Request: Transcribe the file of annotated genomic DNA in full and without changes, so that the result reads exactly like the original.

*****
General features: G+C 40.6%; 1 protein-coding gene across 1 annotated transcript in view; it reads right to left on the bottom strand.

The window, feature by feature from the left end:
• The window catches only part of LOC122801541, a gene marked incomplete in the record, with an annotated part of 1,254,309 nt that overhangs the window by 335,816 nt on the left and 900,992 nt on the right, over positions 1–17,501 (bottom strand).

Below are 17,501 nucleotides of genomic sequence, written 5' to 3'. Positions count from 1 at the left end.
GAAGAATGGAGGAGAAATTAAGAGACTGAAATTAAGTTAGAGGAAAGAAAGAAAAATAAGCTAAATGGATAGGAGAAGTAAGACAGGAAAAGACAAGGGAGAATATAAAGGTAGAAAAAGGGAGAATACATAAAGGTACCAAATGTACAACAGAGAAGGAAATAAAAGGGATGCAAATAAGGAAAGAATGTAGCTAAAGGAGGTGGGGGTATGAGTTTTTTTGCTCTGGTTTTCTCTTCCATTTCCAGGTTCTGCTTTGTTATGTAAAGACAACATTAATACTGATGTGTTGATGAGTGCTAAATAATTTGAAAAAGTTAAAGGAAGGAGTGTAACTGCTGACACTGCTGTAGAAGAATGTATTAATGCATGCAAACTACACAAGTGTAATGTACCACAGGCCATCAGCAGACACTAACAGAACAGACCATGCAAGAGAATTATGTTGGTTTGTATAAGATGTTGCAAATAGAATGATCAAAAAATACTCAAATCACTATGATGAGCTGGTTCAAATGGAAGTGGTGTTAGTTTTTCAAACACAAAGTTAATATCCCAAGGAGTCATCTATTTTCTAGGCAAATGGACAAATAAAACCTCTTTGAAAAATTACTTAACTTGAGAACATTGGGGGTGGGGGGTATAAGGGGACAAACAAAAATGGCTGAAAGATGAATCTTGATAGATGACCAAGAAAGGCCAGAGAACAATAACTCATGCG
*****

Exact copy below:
General features: G+C 40.6%; 1 protein-coding gene across 1 annotated transcript in view; it reads right to left on the bottom strand.

The window, feature by feature from the left end:
• The window catches only part of LOC122801541, a gene marked incomplete in the record, with an annotated part of 1,254,309 nt that overhangs the window by 335,816 nt on the left and 900,992 nt on the right, over positions 1–17,501 (bottom strand).

Below are 17,501 nucleotides of genomic sequence, written 5' to 3'. Positions count from 1 at the left end.
GAAGAATGGAGGAGAAATTAAGAGACTGAAATTAAGTTAGAGGAAAGAAAGAAAAATAAGCTAAATGGATAGGAGAAGTAAGACAGGAAAAGACAAGGGAGAATATAAAGGTAGAAAAAGGGAGAATACATAAAGGTACCAAATGTACAACAGAGAAGGAAATAAAAGGGATGCAAATAAGGAAAGAATGTAGCTAAAGGAGGTGGGGGTATGAGTTTTTTTGCTCTGGTTTTCTCTTCCATTTCCAGGTTCTGCTTTGTTATGTAAAGACAACATTAATACTGATGTGTTGATGAGTGCTAAATAATTTGAAAAAGTTAAAGGAAGGAGTGTAACTGCTGACACTGCTGTAGAAGAATGTATTAATGCATGCAAACTACACAAGTGTAATGTACCACAGGCCATCAGCAGACACTAACAGAACAGACCATGCAAGAGAATTATGTTGGTTTGTATAAGATGTTGCAAATAGAATGATCAAAAAATACTCAAATCACTATGATGAGCTGGTTCAAATGGAAGTGGTGTTAGTTTTTCAAACACAAAGTTAATATCCCAAGGAGTCATCTATTTTCTAGGCAAATGGACAAATAAAACCTCTTTGAAAAATTACTTAACTTGAGAACATTGGGGGTGGGGGGTATAAGGGGACAAACAAAAATGGCTGAAAGATGAATCTTGATAGATGACCAAGAAAGGCCAGAGAACAATAACTCATGCG